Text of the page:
In the real world, you would want to push the resulting image in some registry and then update your Kubernetes manifests or trigger the new Helm deploy. We will put two jobs inside the workflow. One uses caching, and another does not. Jobs inside a GitHub Actions workflow run in parallel by default, so this will create a healthy spirit of competition between two jobs: whichever completes the first wins our dance-off!

name: Fake deploy with normal Dockerfile
on: [push]

jobs:
  # This job uses Buildx layer caching
  fake_deploy_cache_single:
    runs-on: ubuntu-latest
    steps:
      - uses: actions/[email protected]

      - name: Prepare
        id: prep
        run: |
          TAG=$(echo $GITHUB_SHA | head -c7)
          IMAGE="my.docker.registry/progapangist/anycable_demo"
          echo ::set-output name=tagged_image::${IMAGE}:${TAG}
          echo ::set-output name=tag::${TAG}
      - name: Set up Docker Buildx
        id: buildx
        uses: docker/[email protected]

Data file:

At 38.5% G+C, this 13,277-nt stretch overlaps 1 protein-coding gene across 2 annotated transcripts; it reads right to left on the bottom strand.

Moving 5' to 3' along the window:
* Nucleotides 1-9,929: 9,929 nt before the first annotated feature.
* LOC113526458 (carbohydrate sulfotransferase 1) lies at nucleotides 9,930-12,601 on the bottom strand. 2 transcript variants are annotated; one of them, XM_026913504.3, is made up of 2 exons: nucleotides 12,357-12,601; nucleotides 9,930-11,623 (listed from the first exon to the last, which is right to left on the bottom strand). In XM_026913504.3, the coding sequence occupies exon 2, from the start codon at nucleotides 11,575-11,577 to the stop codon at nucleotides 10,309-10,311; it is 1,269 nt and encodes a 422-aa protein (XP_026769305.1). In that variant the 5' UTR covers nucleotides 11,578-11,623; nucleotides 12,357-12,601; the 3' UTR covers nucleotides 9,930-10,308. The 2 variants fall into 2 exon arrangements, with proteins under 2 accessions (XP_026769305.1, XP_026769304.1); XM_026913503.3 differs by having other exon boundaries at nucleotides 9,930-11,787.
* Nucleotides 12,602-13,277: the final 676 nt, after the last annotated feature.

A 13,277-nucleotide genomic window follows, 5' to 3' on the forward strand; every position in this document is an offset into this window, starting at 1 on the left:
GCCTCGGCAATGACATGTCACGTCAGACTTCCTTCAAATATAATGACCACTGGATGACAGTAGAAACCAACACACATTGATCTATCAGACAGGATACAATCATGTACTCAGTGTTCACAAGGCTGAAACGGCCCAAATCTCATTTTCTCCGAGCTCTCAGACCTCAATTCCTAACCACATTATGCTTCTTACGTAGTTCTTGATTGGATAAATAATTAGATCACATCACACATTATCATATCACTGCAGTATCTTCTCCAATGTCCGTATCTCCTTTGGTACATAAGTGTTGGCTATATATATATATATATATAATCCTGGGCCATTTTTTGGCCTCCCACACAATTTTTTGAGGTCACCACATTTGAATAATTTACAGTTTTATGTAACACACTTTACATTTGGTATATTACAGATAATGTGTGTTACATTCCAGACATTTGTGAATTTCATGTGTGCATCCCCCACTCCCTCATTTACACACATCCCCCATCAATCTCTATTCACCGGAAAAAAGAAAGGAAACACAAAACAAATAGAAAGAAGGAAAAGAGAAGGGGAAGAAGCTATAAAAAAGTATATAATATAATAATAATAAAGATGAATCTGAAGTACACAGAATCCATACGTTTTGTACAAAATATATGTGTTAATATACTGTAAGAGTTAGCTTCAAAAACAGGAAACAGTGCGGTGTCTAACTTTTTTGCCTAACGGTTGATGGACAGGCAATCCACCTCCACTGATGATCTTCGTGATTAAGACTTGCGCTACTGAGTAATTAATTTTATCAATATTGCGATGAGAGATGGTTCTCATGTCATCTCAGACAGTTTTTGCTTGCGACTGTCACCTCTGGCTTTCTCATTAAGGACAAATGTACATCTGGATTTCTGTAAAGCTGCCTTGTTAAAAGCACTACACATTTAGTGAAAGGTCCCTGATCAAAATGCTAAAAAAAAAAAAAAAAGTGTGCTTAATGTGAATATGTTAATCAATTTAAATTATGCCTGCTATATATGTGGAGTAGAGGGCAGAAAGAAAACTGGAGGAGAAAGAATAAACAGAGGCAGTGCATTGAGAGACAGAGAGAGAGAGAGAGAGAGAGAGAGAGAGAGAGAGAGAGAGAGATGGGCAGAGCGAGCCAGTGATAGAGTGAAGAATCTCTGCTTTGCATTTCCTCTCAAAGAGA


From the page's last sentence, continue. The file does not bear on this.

# Registry login step intentionally missing

      - name: Cache Docker layers
        uses: actions/[email protected]
        with:
          path: /tmp/.buildx-cache
          key: ${{ runner.os }}-single-buildx-${{ github.sha }}
          restore-keys: |
            ${{ runner.os }}-single-buildx

      - name: Build production image
        uses: docker/[email protected]
        with:
          context: .
          builder: ${{ steps.buildx.outputs.name }}
          file: .dockerdev/Dockerfile.prod
          push: false # This would be set to true in a real world deployment scenario.
          tags: ${{ steps.prep.outputs.tagged_image }}
          cache-from: type=local,src=/tmp/.buildx-cache
          cache-to: type=local,dest=/tmp/.buildx-cache-new

        # Temp fix
        # https://github.com/docker/build-push-action/issues/252